Is sugar ever healthy? Should we quit eating it? Sugar Free Farm screens Thursdays, 7.30pm on SBS, and here the series nutritionist talks us through finding the right balance.
By
Angelique Panagos

7 Jun 2016 - 3:41 PM  UPDATED 27 Jun 2016 - 12:10 PM

The media spotlight on sugar has opened many great conversations in recent years. It’s the single ingredient I’m asked most about in my clinic and the one most people fear parting with!

In the UK nation, we’re succumbing to so many of its effects. The UK Diabetes rate has increased by 60% in the past decade alone. Diabetes being just one of the illnesses I reference in ‘Can I eat sugar and still be healthy?’ – a five-minute video I urge you to watch if you haven’t already.

To follow this, and help you break free from sugar reliance, I’m dedicating three new blog posts to sugar. We’ll start with blood sugar balance, before introducing you to insulin resistance and telling you more about Diabetes. So let’s begin…

Understanding sugar

There’s always a certain level of sugar, otherwise known as glucose, circulating through your bloodstream. This is the single most essential fuel used by your body, responsible for giving sustained energy and powering every cell, tissue, organ, muscle and limb.

By now you may be confused. We’ve opened with the negatives of sugar and now we’re saying it’s the most essential fuel. Read on to understand why. Spoiler alert: it’s all about the right type of sugar and finding balance!

A balancing act

Our bodies like to keep things consistent and use a number of efficient self-regulating mechanisms to do so. The main mechanism being insulin.

The hormone insulin acts as a messenger, allowing circulating sugar to enter the cells of the body where it’s used as fuel, enabling blood sugar to return to normal.

Signs of poor blood sugar regulation include:

  • Cravings, particularly for sweet food
  • Low energy & fatigue
  • Lightheadedness
  • Regular yawning
  • A ‘foggy’ head
  • Headaches
  • Mood swings & irritability
  • Anxiety & depression
  • Tearfulness
  • Poor concentration & memory

So how and why does blood sugar regulation go wrong?

Carbohydrate foods, drinks and stress are by far the biggest triggers! Problems start to occur in diets based around sugary and refined foods, such as sweets, cakes, pastries, white bread, pasta and rice.

These foods rapidly release sugar into the bloodstream, resulting in sharp peaks to blood sugar levels. Regular peaks and troughs eventually take their toll, sending your body’s control mechanisms into disarray.

Reaching for a quick ‘pick me up’ in the form of a sugary snack, coffee or energy drink further compounds things. Your body may become so sensitive to changes in blood sugar that excess insulin is released, which causes blood sugar levels to crash below normal.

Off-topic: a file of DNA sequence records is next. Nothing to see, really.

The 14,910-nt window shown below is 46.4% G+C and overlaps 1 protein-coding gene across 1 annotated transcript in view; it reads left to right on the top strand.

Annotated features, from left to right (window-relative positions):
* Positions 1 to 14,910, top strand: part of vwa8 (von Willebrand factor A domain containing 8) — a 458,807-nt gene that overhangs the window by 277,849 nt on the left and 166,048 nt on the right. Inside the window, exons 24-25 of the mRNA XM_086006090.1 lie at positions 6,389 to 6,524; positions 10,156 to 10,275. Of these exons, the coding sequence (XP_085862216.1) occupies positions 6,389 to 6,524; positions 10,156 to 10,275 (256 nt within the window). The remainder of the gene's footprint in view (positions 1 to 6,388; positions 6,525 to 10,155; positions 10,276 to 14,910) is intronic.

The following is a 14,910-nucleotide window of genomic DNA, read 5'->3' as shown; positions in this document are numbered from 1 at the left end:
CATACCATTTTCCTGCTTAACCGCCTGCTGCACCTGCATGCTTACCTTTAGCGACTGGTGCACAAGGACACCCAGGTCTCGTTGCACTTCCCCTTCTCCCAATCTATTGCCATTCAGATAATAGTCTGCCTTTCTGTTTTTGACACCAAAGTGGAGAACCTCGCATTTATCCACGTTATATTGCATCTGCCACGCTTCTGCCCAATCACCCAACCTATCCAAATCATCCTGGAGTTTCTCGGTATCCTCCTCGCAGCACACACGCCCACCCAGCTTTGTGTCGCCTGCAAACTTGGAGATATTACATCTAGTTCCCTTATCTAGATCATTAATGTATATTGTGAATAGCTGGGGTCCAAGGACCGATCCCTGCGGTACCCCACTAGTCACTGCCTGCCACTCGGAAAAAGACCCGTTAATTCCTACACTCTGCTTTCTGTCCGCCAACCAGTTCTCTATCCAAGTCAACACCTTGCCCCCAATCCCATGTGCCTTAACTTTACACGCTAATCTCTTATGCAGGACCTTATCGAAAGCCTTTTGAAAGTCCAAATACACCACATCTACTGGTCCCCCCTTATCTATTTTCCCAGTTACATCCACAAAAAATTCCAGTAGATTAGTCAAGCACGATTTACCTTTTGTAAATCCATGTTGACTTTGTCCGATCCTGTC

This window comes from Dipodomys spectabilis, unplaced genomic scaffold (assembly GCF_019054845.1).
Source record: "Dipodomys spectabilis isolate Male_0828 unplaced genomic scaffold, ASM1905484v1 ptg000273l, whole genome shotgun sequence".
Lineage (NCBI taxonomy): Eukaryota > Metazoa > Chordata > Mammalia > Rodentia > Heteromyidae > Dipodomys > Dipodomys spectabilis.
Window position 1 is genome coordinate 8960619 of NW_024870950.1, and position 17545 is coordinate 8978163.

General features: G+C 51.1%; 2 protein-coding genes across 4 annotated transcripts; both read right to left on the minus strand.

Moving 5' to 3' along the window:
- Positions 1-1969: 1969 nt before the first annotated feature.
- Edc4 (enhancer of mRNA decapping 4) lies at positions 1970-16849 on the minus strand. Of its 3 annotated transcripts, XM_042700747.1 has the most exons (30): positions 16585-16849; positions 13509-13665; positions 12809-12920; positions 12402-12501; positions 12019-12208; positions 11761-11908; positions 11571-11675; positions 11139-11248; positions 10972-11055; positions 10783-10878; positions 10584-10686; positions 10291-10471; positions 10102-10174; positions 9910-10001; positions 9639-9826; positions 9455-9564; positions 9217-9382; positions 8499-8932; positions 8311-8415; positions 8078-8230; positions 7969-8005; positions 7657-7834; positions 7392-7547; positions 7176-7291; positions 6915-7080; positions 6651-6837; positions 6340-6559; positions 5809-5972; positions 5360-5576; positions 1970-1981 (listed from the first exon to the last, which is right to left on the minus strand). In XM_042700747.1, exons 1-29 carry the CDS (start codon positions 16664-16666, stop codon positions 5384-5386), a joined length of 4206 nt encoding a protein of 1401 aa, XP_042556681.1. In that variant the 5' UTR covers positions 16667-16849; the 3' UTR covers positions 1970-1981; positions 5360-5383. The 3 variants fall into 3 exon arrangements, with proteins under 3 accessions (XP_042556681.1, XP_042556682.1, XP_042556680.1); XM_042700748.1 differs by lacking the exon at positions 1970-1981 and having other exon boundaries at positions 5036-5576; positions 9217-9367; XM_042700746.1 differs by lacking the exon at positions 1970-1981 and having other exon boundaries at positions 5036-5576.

Added incentives to stop the blood sugar cycle…

Insulin also promotes fat storage! If you want to maintain weight loss, balanced blood sugar is key. Constantly elevated insulin causes insulin resistance, preventing sugar from entering cells and potentially leading to the development of adult onset diabetes and other metabolic disorders.

In fact, the long-term detrimental effects of sugar and fluctuating blood sugar levels is so far reaching that it can exert its influence on just about every system in the body. That’s everything from appetite control, hormone regulation, mental health and poor immunity, through to cardiovascular health and so much more.

6 steps to breaking the blood sugar cycle


As I said in the clip, it’s not always easy to break free from sugar. Yet you can do it! Let’s explore a few of the mentioned tips, along with a few extras.

1. Plan ahead

How many times have you quickly grabbed a chocolate bar, sandwich or packet of crisps on the fly? Countless times, I bet! When our blood sugar levels plummet so do our healthy intentions and we reach for the first sugary snack in sight. Avoid temptation by planning ahead and knowing you have a smarter alternative.

2. Eat regularly

This tip goes hand in hand with the above. The minute you skip meals or go hours between them, you’ll push yourself into the blood sugar crash. Nothing is more important than your health. Make time for three main meals a day and ensure they’re evenly spaced. By planning ahead, you’ll also have a great balancing snack on hand should you need it.

3. Avoid sugar

As mentioned in the clip, read those ingredients labels and watch for sugar’s many names! Beware of anything that contains 22g of sugar per 100g, that houses multiple sugars, and/or that lists sugar towards the top of the ingredients list.

4. Favour whole foods

Again, it’s all connected. By favouring whole foods, you’ll limit the number of added and hidden sugars you’re exposed to. And by ‘whole foods’ we mean ‘real foods’. An unrefined brown rice salad will be far more balancing than that pre-packed processed sandwich.

5. Eating good quality protein

Good quality proteins – such as lean meats, fish, and unprocessed nuts, beans and pulses – should factor into each meal and snack. Protein keeps you feeling fuller for longer, which means less of those blood sugar dips.

6. And be sure to include fibre

Again, fibre fills you up with all the good stuff! Eat the rainbow and aim for at least your five a day (preferably 10)!

If you’re favouring whole foods this step shouldn’t be so hard.

 

Watch Sugar Free Farm On Demand now.

Read Angelique's original article here.

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